Charles Dube’s driveway. A stout piece of plywood and a stack of cinder blocks. We had jumped our bikes at nearly every house in the neighborhood, but his was the longest driveway and the best paved. We pooled at the back, next to his mother’s parked car and waited our turn to hurtle ourselves off the teetering ramp. The last jumper would linger by the takeoff to mark the distance.
As the day progressed we got bolder and began jumping over one another’s prone bodies, the bravery of the jump turning into the bravery of the jumped. It was that fearless time of youth when getting the lift of the front wheel just right seemed easy and power skidding into the gravel at the edge of the road is what you did, because you could. It was all effortless.
Perhaps not coincidentally Charles was the best jumper. A year younger than most of us, he was nonetheless the fastest both on and off the bike, that natural athlete letting us know, even at that age, that we were only average.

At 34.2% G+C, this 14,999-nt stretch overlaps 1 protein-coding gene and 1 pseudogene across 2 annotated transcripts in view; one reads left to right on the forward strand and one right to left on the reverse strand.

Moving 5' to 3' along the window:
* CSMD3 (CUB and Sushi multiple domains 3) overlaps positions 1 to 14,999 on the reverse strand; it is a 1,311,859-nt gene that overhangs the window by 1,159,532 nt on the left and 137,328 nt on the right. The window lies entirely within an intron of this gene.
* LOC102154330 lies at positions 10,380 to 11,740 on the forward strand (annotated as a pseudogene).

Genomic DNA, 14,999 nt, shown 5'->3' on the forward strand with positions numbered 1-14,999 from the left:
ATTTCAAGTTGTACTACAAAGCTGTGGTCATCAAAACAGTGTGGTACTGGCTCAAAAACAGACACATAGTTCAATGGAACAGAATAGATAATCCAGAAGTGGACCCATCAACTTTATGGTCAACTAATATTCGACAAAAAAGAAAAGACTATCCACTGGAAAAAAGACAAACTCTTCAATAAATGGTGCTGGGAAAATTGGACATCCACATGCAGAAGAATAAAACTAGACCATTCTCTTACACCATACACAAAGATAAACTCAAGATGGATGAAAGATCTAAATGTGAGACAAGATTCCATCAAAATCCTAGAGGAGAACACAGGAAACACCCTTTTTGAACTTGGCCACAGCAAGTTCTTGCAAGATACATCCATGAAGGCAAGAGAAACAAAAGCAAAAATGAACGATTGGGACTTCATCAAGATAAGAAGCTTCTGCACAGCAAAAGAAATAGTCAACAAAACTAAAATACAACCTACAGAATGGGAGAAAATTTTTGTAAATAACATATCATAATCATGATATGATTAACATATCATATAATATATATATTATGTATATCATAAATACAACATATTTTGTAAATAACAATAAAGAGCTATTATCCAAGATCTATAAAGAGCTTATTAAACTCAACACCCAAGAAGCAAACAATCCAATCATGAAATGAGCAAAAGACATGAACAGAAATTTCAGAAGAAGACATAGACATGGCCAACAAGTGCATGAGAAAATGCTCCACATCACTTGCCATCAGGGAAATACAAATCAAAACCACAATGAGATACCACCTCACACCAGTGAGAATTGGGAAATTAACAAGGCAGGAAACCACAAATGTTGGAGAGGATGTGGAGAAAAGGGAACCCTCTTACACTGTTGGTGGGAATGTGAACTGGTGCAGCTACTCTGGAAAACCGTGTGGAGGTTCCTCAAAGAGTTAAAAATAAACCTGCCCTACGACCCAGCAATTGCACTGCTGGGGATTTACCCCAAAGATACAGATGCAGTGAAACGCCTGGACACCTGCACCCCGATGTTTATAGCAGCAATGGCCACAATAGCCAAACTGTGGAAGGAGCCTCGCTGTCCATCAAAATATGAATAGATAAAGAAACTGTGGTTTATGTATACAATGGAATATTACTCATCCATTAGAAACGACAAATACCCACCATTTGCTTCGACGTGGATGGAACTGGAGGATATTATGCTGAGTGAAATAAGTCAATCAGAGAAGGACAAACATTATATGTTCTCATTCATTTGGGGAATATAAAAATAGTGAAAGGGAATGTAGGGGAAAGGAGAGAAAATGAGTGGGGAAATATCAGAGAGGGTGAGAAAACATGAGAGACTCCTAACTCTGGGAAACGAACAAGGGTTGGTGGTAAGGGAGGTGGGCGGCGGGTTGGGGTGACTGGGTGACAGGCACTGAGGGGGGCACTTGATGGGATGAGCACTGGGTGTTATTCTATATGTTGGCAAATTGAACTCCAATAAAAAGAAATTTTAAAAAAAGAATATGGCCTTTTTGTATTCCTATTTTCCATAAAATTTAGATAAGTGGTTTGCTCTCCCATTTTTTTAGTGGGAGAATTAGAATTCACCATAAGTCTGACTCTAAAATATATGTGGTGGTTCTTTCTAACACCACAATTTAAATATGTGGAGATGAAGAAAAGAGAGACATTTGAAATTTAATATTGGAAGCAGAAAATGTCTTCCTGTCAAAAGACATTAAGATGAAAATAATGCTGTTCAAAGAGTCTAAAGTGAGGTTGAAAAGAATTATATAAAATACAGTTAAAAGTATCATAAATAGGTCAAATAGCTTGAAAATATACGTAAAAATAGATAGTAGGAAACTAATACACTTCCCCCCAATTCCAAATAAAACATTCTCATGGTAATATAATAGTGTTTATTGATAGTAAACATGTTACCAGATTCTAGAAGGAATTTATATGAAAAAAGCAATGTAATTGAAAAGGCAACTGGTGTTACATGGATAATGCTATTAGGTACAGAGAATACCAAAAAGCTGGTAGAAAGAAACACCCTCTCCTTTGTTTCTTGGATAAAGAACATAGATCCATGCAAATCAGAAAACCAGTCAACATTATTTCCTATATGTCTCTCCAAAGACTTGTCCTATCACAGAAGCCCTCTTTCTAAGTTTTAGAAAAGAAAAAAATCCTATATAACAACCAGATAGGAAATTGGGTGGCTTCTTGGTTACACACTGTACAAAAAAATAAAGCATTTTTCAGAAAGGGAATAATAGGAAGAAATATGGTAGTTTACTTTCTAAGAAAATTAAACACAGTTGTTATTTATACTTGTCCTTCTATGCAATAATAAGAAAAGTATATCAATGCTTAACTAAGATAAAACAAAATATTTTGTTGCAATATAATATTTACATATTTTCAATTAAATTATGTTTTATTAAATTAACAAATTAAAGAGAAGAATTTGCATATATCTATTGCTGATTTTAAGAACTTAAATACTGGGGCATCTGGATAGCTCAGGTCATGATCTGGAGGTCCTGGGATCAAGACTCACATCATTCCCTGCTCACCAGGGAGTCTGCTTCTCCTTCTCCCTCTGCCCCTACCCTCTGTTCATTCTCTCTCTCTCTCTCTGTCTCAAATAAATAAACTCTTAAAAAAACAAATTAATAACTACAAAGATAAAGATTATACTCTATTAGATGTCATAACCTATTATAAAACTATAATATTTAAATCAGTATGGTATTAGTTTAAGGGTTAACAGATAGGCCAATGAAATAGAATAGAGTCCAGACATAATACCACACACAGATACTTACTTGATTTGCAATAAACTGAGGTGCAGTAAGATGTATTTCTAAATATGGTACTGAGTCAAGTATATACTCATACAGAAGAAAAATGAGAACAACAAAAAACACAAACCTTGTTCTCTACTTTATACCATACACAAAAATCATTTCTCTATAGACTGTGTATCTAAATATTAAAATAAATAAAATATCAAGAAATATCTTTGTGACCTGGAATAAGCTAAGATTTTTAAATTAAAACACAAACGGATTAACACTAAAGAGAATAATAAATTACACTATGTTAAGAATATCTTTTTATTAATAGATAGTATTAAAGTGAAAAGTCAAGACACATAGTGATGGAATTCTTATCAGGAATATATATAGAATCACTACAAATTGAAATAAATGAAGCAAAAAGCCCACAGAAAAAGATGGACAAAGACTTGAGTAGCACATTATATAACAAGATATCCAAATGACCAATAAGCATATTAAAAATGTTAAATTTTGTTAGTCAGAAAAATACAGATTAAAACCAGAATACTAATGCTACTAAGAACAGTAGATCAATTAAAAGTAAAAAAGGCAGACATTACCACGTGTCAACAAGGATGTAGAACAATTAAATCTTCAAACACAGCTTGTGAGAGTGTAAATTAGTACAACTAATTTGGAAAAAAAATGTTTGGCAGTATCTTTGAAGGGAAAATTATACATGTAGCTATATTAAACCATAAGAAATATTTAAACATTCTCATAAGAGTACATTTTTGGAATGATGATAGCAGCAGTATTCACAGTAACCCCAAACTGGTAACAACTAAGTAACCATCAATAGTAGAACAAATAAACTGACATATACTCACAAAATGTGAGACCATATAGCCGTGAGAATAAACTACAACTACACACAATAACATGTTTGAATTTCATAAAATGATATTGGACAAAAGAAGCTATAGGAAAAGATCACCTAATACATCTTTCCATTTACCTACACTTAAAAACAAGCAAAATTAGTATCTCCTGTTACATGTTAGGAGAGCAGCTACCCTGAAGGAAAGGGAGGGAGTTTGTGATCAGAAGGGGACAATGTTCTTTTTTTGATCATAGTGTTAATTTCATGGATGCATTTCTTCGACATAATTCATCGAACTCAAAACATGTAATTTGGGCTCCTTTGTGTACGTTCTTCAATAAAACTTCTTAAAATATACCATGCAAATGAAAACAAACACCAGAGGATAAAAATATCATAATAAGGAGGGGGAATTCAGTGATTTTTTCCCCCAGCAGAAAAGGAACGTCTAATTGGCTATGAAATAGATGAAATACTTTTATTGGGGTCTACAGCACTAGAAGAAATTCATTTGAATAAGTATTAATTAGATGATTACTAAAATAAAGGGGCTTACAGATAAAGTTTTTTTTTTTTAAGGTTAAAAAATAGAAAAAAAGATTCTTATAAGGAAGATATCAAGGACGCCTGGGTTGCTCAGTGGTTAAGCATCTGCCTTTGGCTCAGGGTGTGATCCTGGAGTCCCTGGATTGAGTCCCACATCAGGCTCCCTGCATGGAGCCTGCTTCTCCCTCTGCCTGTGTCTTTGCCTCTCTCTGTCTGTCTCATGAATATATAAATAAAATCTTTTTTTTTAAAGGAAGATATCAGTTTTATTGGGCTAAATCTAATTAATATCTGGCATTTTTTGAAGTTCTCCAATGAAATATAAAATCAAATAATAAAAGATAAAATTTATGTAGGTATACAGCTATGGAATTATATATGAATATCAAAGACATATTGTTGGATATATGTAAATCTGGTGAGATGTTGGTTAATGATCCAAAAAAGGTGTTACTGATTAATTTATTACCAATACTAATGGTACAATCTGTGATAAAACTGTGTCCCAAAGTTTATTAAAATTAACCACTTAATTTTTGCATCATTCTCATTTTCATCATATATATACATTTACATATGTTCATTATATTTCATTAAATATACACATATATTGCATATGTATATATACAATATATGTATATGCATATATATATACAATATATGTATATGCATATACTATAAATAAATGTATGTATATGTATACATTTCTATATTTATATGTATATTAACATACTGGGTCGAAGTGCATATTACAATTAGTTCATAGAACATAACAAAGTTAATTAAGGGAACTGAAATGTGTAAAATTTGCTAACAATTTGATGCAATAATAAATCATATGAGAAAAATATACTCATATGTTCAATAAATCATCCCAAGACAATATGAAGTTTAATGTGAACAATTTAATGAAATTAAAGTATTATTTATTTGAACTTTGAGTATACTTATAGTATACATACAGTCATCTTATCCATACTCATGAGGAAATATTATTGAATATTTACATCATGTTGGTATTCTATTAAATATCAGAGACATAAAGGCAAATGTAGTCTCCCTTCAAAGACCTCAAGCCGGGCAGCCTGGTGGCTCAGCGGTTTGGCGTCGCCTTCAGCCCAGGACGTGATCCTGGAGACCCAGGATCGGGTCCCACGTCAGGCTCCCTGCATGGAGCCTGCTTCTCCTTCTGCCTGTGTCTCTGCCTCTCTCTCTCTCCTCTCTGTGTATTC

These days of jumping our dirt bikes seemed to go on and on. How many hours did we spend there daring each other to do ever more audacious and stupid things? How much blood did we shed from knees and elbows and sometimes heads? None of us had ever even seen a bike helmet.
I recall too sprinting down the sidewalk one day in the pouring rain, my friend Sean and I hustling to get to his house before we were soaked to our skins. And he just failed to lift his front tire to ford a curb and over he went, face first onto the sidewalk, the rain splashing angrily around him and his front teeth broken. I remember the blood streaming down his chin and the look on his mother’s face when we finally got there and the jagged smile he wore for months after.
I have had countless good and bad times on bicycles throughout my life. The intensity of the ones in my childhood seems to have imprinted the bicycle on my psyche, and I wonder if I had been a different kind of kid in a different kind of neighborhood if I’d ever have become the cyclist and person I am today. It’s a thing that is pleasantly impossible to know.
This week’s Group Ride asks what your cycling childhood was like. Did you ride BMX like I did? Were you the best jumper? Or was your path into this life different? What do you remember? And what, from that time, still inspires you now?
Image: Matt O’Keefe